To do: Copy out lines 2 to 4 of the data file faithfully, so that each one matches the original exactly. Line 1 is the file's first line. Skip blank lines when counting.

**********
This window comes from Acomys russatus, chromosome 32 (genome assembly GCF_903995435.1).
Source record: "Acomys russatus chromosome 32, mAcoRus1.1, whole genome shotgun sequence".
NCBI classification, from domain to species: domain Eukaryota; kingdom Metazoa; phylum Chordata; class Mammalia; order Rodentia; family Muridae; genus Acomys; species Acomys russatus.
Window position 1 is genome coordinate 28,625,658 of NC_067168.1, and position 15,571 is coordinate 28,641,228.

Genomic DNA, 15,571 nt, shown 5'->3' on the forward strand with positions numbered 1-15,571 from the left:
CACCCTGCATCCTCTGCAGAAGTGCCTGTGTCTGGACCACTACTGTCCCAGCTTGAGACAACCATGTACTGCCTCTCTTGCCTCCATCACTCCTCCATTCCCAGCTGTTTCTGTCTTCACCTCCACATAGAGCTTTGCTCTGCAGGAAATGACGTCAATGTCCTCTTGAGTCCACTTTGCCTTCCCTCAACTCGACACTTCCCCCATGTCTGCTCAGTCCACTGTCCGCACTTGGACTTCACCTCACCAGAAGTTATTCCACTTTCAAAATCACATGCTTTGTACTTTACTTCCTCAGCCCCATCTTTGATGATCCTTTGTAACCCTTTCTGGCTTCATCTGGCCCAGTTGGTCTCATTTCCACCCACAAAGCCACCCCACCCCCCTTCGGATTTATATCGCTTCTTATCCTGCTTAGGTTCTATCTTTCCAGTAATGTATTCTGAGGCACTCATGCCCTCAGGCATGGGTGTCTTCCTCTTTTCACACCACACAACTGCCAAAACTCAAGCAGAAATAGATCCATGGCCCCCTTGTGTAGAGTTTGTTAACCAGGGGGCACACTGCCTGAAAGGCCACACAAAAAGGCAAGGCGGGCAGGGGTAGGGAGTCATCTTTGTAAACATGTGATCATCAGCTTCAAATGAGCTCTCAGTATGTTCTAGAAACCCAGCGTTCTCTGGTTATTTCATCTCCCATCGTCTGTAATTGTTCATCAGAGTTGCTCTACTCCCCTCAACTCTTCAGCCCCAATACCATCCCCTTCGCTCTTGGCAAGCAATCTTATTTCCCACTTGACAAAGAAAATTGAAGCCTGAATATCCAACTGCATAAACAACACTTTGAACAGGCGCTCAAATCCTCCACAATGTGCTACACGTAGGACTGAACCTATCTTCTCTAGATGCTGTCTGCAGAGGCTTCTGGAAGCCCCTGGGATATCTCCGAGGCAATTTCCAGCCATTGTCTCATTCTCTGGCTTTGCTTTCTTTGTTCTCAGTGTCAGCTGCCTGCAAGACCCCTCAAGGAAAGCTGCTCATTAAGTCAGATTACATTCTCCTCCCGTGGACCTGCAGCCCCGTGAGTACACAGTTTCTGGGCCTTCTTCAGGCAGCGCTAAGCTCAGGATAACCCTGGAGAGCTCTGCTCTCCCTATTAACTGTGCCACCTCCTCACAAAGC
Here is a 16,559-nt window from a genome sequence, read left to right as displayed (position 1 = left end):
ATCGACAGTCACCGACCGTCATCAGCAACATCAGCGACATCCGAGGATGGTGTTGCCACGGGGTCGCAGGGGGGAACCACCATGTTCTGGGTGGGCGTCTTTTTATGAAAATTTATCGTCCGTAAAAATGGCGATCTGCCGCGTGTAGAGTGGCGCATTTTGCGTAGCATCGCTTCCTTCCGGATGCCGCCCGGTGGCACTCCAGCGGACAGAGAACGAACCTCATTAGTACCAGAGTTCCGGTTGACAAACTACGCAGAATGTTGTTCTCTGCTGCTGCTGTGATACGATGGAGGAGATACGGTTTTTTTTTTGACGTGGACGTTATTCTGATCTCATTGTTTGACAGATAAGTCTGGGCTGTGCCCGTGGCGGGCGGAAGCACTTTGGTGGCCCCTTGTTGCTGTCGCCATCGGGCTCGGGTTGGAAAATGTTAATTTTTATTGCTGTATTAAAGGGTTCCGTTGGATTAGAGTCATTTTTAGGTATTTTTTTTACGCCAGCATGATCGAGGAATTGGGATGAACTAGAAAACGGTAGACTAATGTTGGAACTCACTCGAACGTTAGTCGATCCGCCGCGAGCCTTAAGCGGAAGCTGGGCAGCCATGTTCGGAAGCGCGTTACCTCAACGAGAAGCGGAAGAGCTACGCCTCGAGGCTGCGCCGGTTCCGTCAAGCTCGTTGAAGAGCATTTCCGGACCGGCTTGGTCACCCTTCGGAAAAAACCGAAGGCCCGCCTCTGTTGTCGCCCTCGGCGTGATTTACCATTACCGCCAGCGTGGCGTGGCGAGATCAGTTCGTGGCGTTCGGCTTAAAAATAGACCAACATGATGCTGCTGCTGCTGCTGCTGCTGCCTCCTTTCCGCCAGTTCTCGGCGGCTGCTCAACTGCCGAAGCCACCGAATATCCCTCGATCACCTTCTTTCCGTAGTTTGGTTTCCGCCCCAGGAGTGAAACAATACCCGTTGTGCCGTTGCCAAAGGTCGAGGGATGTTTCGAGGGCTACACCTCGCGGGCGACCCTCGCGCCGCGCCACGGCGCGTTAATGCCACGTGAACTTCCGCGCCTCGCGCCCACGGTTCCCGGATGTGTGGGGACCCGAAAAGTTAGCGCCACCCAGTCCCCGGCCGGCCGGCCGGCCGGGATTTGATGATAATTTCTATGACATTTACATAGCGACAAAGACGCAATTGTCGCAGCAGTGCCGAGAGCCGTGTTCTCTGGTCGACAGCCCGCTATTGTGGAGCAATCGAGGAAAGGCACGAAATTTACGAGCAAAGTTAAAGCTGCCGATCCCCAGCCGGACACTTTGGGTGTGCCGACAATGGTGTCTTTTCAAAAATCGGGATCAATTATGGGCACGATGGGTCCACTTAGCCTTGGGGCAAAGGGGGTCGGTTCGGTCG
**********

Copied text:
Source record: "Acomys russatus chromosome 32, mAcoRus1.1, whole genome shotgun sequence".
NCBI classification, from domain to species: domain Eukaryota; kingdom Metazoa; phylum Chordata; class Mammalia; order Rodentia; family Muridae; genus Acomys; species Acomys russatus.
Window position 1 is genome coordinate 28,625,658 of NC_067168.1, and position 15,571 is coordinate 28,641,228.